Wednesday, July 07, 2021

'The Backyardigans’ Trends on Social Media Thanks to Gen Z

We're your backyard friends, 'The Backyardigans.'

The internet can be a fun and surprising place nowadays, thanks to Generation Z folk. People born between 1997 and 2012/15 have a knack for making the most obscure things go viral. Often thanks to their use of TikTok and the endless creativity they have. The latest “where did this come from” trend is the reappearance of Nickelodeon's popular CG-animated preschool series The Backyardigans.

The Backyardigans is a musical-adventure series featuring a group of five friends - Pablo, a blue penguin; Uniqua, a pink character that sort of looks like a bug; Tyrone, an orange moose; Tasha, a yellow hippo, and Austin, a purple kangaroo - who rely on their vivid imaginations to transform their backyard into a fantastical 3-D landscape, where together they embark on amazing epic journeys and solve problems. Each episode always comes with a lesson that the kids watching can take away.

They infuse the message with lots of catchy songs. Years later, kids and parents still find themselves singing (“hiya pie-ya, I make pie like a samurai,” is a popular earworm). Each episode starts with the theme song where each character introduces themselves, and ends with a catchy song about snack time.

Airing for 80 episodes across four seasons between October 11, 2004 and July 12, 2013, it’s one of the shows that the Gen Z people grew up watching and will forever love, it seems. And maybe it’s because of the pandemic, or it’s more a nostalgia factor for when problems were far simpler; the Backyardigans are listening to the theme song, causing it to go viral on TikTok and hit the US Spotify Viral 50 chart.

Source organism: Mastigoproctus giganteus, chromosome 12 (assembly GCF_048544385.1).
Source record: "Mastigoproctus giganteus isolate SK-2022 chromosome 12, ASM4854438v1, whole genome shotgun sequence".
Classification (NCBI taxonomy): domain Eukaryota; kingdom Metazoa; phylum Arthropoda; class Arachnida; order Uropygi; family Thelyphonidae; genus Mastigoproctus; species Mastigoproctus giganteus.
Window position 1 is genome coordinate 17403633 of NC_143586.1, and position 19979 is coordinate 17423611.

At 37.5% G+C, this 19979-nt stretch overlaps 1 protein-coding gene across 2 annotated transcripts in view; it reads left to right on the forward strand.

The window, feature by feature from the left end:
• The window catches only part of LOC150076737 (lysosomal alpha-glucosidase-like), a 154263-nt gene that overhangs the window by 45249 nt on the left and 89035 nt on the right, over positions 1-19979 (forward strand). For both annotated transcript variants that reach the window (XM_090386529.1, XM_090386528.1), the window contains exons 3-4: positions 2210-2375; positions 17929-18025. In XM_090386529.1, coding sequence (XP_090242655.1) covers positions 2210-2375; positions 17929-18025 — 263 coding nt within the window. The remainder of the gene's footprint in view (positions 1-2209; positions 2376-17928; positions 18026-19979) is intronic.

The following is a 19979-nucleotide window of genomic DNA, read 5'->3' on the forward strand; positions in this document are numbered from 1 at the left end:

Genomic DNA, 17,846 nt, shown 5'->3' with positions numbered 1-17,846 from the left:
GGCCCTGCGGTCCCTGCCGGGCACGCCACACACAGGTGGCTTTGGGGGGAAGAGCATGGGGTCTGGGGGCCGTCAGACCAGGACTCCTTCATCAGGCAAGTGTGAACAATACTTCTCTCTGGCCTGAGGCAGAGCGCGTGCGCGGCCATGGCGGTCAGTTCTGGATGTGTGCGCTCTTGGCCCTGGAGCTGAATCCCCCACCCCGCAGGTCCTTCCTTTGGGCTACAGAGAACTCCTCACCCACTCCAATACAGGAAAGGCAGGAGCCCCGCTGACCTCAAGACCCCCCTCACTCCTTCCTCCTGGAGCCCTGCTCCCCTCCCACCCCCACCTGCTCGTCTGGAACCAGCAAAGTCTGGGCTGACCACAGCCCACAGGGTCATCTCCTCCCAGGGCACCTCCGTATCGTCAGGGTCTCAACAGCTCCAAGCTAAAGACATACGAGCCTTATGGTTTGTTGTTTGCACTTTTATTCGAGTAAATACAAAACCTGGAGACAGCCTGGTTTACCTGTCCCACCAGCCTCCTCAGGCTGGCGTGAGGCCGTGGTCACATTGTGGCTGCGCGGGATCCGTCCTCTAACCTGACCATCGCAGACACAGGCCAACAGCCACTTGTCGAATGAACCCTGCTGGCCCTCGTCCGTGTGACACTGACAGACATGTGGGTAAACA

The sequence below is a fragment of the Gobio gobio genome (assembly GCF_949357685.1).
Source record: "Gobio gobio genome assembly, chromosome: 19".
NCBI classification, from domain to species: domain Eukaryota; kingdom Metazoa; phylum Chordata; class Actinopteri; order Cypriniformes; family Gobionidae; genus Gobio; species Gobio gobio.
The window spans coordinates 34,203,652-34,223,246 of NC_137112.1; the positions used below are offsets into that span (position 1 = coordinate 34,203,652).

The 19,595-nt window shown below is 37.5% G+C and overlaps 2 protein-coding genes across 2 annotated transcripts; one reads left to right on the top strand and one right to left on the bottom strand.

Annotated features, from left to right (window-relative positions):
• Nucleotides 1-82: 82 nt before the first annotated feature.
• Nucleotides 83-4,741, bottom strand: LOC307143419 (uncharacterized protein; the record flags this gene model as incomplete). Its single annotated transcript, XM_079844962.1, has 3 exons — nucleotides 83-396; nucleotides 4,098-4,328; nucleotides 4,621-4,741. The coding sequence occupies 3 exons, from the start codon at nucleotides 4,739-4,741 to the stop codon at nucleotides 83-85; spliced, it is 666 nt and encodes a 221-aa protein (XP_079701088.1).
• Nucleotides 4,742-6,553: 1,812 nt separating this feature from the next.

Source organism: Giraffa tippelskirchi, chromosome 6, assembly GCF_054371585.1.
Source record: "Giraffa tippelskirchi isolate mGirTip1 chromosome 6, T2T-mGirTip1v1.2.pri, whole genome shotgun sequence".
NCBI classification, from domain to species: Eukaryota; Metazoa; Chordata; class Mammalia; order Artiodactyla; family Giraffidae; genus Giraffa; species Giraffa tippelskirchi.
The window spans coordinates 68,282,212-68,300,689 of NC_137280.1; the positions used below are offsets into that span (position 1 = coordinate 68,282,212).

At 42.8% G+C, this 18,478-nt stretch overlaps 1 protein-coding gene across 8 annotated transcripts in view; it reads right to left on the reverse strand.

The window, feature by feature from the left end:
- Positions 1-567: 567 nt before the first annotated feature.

According to Chart Data, The Backyardigans’ “Castaways” song, which is a song in a episode from the show’s first season, has hit the number one spot on the Viral 50 chart. The crew finds themselves on a deserted island. Now castaways, they talk about being stuck on their own, which, to be honest, sounds a lot like quarantine. “On a lonely little island where it’s just us three” is something we can relate to a lot more now than when we were kids.

On TikTok, though, it’s the show’s theme song getting all the views. Gen Z is creating their own openings to the show, highlighting each character’s personality. Again, because The Backyardigans make grand adventures from their imagination while stuck in their backyard, it feels very fitting today.


Reply to @rainbowrailway WE'VE GOT THE WHOLE WIDE WORLD IN OUR YARD TO EXPLORE 🤣 #foryou #fyp #dance #dancer #throwback #gay #trending

♬ The Backyardigans Theme Song - The Backyardigans

And others are recreating the excitement they had when they were younger, and the show was on. Sitting anxiously at the TV while the theme song plays, wondering what adventures the group of friends would find themselves on.


if y’all didn’t vibe to the backyardigans you can’t vibe with me #fyp #childhoodmemories #backyardigans

♬ The Backyardigans Theme Song - The Backyardigans

So, while we’re not totally sure why The Backyardigans are a hit thing again, the songs are catchy, the show is all feel-good adventures, and well, we could all do for more of that these days.